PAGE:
“Industrialise or Perish” is a universally acknowledged slogan which has become the seed for environmental contamination. Environmental protection is thus the need of the hour. The Indian constitution explicitly endorses environmental protection. The designers of the constitution through Fundamental Duties and Directive Principles of State Policy intimate the citizens of India to secure and improve the environment. This… Read More »

“Industrialise or Perish” is a universally acknowledged slogan which has become the seed for environmental contamination. Environmental protection is thus the need of the hour. The Indian constitution explicitly endorses environmental protection. The designers of the constitution through Fundamental Duties and Directive Principles of State Policy intimate the citizens of India to secure and improve the environment. This article sheds a light on the various provisions in...

“Industrialise or Perish” is a universally acknowledged slogan which has become the seed for environmental contamination. Environmental protection is thus the need of the hour. The Indian constitution explicitly endorses environmental protection. The designers of the constitution through Fundamental Duties and Directive Principles of State Policy intimate the citizens of India to secure and improve the environment.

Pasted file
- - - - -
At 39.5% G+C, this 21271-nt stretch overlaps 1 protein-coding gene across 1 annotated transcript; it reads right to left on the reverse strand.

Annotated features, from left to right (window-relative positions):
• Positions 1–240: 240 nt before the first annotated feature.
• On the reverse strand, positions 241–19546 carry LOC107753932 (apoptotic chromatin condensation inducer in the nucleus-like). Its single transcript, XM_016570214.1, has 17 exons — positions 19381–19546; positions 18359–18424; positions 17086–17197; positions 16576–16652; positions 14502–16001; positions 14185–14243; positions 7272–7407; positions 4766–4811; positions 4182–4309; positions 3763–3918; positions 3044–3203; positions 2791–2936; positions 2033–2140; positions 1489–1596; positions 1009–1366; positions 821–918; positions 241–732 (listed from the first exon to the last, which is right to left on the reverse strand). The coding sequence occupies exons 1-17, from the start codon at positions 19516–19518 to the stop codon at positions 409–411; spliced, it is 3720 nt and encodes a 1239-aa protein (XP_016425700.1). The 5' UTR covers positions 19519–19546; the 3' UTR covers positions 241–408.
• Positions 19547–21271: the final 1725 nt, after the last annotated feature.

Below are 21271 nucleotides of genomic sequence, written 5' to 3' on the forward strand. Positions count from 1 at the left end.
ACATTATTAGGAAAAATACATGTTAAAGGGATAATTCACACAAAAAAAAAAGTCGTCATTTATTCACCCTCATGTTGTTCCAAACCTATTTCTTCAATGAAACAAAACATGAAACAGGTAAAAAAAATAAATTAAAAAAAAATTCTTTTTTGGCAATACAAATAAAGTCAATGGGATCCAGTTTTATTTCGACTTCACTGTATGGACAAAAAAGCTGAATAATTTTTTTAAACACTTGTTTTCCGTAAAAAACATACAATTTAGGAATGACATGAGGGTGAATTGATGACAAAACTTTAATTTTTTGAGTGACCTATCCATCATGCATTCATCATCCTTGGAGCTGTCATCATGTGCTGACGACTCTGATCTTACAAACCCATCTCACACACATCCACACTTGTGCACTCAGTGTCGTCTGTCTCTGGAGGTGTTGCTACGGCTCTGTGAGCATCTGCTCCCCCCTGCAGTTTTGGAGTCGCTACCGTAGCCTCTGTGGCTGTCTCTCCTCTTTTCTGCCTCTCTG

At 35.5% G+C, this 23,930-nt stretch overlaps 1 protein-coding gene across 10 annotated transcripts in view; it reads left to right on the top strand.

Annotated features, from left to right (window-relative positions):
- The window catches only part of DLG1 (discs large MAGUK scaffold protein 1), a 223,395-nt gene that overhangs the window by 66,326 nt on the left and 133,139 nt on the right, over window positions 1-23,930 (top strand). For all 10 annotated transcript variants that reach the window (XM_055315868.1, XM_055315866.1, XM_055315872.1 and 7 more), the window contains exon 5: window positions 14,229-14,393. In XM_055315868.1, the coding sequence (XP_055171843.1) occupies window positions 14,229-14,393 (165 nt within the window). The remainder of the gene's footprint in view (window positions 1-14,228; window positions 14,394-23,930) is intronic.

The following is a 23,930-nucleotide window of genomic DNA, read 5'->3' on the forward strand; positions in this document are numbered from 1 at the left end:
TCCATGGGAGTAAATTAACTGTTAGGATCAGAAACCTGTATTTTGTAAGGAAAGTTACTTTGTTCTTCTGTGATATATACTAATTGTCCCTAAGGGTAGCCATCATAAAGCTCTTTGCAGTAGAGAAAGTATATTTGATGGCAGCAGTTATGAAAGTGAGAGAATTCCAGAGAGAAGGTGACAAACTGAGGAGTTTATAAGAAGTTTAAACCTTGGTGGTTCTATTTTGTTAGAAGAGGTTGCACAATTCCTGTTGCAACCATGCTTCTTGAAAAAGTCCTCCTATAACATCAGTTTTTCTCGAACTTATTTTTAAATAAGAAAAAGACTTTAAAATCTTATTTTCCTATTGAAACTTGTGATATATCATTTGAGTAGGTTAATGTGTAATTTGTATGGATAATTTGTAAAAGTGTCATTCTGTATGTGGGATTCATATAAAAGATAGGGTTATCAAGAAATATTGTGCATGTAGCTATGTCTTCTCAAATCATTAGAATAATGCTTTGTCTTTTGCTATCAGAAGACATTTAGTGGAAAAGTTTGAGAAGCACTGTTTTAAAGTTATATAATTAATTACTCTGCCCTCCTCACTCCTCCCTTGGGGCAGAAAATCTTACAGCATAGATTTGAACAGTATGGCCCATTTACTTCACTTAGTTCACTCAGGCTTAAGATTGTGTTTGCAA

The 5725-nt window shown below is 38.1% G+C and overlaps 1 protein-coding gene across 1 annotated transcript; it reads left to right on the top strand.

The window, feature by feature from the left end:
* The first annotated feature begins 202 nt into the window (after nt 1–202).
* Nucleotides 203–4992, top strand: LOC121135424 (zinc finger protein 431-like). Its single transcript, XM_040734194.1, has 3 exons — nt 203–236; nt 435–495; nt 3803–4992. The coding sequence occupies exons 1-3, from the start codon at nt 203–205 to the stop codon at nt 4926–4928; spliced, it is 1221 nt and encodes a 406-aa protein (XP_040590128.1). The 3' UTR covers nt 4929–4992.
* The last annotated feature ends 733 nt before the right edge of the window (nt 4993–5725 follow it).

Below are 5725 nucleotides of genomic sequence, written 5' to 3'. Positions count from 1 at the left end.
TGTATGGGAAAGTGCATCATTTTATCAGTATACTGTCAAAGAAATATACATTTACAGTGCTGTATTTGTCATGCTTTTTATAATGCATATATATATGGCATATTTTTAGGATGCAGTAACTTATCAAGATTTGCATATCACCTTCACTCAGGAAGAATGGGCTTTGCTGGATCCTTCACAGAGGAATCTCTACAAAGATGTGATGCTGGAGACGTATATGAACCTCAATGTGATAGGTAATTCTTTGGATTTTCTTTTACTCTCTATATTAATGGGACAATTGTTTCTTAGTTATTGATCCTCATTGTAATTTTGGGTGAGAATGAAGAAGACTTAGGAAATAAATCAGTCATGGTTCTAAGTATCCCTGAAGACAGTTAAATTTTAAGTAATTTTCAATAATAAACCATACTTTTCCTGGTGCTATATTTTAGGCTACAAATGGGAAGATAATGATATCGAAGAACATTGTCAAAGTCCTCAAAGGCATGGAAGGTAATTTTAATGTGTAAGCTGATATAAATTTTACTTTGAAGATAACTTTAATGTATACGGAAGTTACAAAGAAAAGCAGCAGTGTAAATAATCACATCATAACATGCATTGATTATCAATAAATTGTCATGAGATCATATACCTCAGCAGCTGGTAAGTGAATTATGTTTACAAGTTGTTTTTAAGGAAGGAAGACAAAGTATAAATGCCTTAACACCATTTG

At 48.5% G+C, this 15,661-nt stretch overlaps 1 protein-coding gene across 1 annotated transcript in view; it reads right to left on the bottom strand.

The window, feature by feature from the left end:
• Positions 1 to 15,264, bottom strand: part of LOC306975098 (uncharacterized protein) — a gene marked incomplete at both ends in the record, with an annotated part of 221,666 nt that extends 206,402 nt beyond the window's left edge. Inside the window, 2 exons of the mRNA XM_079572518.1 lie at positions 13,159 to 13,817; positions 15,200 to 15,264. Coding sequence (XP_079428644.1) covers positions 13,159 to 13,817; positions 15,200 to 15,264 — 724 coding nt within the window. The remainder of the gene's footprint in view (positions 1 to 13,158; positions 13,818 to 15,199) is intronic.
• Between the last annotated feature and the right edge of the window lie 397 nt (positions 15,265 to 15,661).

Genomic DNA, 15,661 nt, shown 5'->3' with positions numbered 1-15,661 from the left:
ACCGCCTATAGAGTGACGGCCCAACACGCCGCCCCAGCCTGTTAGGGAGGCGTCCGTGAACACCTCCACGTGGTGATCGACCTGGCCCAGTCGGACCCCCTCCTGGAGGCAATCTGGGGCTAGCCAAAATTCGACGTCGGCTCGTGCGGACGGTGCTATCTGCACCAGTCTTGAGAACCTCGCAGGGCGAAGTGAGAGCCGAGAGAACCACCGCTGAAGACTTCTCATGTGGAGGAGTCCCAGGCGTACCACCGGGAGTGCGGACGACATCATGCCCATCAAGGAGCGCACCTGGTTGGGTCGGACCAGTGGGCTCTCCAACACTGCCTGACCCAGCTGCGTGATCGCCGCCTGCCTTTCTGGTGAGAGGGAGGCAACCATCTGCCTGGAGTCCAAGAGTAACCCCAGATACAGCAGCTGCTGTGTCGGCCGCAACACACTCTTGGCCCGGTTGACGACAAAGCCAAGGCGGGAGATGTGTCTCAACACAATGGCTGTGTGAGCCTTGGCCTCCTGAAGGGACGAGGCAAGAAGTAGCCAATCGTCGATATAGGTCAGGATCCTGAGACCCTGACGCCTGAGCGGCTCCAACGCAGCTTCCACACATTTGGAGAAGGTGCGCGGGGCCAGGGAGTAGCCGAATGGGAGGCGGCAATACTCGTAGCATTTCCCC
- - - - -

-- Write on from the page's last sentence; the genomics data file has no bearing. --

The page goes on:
This article sheds a light on the various provisions in the Constitution of India that propagate environmental protection and safeguard people’s right to a clean and healthy environment

I. Introduction

The primary causes for environmental pollution are industrialization, urbanization, over abuse of assets, exhaustion of conventional assets and furthermore, the overpopulation.

India has taken several potential measures focusing on sustainable development but neither the law nor the environment is static. The environment is changing at a quicker pace and to adjust the frequency between the degradation and protection, the laws must be altered oftentimes to address these difficulties or it must be provided new guidance by the judicial interpretation.

Nations have made powerful environmental offices, arranged multilateral arrangements and embraced new activities at the local, national and international levels to secure human wellbeing, limit greenhouse gas emissions, conserve the biodiversity and wildlife and oversee natural resources.

II. Indirect Provisions

Right to Equality and Environmental Protection (Art 14): Equality before the law and equal protection of the law has been conceded under Article 14 of the Indian Constitution. This essential right implicitly gives an obligation to the state to be reasonable while undertaking activities related to environmental protection and accordingly, can’t infringe Article 14.

In instances of activity of arbitrary powers for the state authorities, the judiciary has assumed a strict part in denying the arbitrary approval. Utilization of discretionary powers without estimating the interest of the general public disregards the major right of equality of the people.[1]